Love for Rent
By Kim Johnson
A dairy goat can produce a surprising amount of milk during their usual ten month milking season. Goat milk is used to make cheese and soap, is a substitute for cow’s milk in recipes, and is quite tasty on Frosted Flakes. A goat can be milked twice daily, about twelve hours apart, or for the lazy homesteader once daily if you are willing to settle for slightly less volume. All of this is well and good if the goat you have is already “in milk”, or is pregnant. You could simply begin milking, or in the case of the pregnant goat, wait until her baby can be weaned and then take over. My problem occurred when I had three goats that were not in milk and not pregnant. How to get milk?, I sat and wondered.
I began to look at options.
My friend Jacqui told me that I wouldn’t want to own an uncastrated male goat or buck. In her lovely lilting English accent she informed me that a buck, “can be a bit uncivilized” which is British for “nasty as all get out.” Apparently male goats engage in the disagreeable behavior of urinating on their beards or goatees. When their beard has a nice pungent odor they rub it on any readily available female. Because this odiferous beard stench can be smelled in three counties when the wind blows right, a buck is not something to keep about the farm.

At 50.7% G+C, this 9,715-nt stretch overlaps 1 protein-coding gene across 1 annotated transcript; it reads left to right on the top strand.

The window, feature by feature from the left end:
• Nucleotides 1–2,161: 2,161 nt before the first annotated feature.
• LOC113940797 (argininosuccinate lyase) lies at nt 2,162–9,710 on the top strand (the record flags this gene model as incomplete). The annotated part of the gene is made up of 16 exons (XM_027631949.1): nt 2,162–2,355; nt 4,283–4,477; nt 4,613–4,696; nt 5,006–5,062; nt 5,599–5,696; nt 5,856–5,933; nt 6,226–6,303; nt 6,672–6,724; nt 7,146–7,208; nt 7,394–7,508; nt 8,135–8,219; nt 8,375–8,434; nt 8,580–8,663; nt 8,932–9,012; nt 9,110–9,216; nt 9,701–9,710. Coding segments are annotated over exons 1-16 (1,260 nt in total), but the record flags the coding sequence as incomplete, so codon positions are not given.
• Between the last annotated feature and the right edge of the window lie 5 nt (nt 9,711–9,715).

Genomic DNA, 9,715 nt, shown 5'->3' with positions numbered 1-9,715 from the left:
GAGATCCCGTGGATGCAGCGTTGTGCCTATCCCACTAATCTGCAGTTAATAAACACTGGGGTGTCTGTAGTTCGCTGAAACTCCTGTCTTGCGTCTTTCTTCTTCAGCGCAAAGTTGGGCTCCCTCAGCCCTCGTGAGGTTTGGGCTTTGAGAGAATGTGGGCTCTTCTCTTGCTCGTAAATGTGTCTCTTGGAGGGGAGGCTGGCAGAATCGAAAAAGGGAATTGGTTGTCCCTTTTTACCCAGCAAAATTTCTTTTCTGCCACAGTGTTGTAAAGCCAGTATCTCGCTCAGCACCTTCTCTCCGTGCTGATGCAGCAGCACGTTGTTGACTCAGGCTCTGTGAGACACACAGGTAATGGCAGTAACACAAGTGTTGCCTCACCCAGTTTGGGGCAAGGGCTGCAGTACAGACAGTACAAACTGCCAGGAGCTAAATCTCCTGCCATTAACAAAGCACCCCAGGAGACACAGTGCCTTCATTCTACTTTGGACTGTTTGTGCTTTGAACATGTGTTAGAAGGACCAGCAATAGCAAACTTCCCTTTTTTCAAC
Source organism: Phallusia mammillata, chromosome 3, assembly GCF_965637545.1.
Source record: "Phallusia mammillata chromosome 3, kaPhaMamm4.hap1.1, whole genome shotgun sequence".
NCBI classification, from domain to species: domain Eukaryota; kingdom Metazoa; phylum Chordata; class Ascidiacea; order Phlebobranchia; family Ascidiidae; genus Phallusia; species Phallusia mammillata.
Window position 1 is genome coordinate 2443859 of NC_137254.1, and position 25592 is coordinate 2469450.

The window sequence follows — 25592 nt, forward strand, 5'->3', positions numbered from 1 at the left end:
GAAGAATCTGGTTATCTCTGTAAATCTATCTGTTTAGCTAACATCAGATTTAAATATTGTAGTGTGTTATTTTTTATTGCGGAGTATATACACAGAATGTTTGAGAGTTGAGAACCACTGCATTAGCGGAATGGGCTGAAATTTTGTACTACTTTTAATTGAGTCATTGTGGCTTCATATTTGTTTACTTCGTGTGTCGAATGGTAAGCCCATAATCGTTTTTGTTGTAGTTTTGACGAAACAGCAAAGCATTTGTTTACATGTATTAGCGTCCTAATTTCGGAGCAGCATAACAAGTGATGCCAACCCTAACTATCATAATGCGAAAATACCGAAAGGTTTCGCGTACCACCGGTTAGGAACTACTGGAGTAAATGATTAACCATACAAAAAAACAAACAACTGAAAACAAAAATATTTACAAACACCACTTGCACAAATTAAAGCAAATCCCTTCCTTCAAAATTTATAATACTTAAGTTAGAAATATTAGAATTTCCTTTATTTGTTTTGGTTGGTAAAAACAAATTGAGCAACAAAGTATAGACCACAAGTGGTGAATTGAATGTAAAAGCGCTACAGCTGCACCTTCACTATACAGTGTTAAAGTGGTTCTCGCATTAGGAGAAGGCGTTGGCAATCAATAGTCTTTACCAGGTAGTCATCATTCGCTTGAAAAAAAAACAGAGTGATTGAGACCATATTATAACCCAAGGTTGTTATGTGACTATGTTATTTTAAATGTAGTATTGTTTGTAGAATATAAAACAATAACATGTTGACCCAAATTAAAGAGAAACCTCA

A quick Goggle search found a website that suggested the average handy homesteader might enjoy to artificially inseminate their goat herd, which offered the benefit of not having to keep a buck around. Artificial insemination represents a great convenience of modern science, a relatively straight-forward procedure that requires an enormous stainless steel tank full of semen filled straws cooled by liquid nitrogen. A few clicks away I found that this option could be mine for the low, low price of seven hundred dollars. They throw in the liquid nitrogen for free.
A rental agreement proved the way to go. The goat Ferrier I hired to do hoof trims suggested that the answer to my problems would be to lease a buck. With a lease I would only have a buck for a few months and I could simply return him after my goats were bred. She said I should contact her Uncle who owned several bucks and might be willing to loan one out for a modest fee. I did just that and arranged to pick up my rented stud the following weekend. He was a handsome guy but seemed young and a little on the shy side. I was assured that he spent a large portion of his day urinating on himself and was sufficiently stinky, just what my female goats would want.
We drove him home and I introduced him to the ladies, who promptly kicked him out of the barn and ate all his food. For the next several weeks this continued. Our rented Romeo remained optimistic however, and daily attended to his stinky hygiene while the ladies continued to kick him in the head and steal his food. I began to despair, wondering if we would ever see baby goats. I didn’t need to worry for long, however, as one crisp fall morning I found the goats in the barn getting along famously, the ladies suddenly aware of a certain eu de cologne wafting their way. I marked my calendar as “goats bred” and counted out one hundred and fifty days. If all goes well this spring we will have cheese, soap and plenty of Frosted Flakes.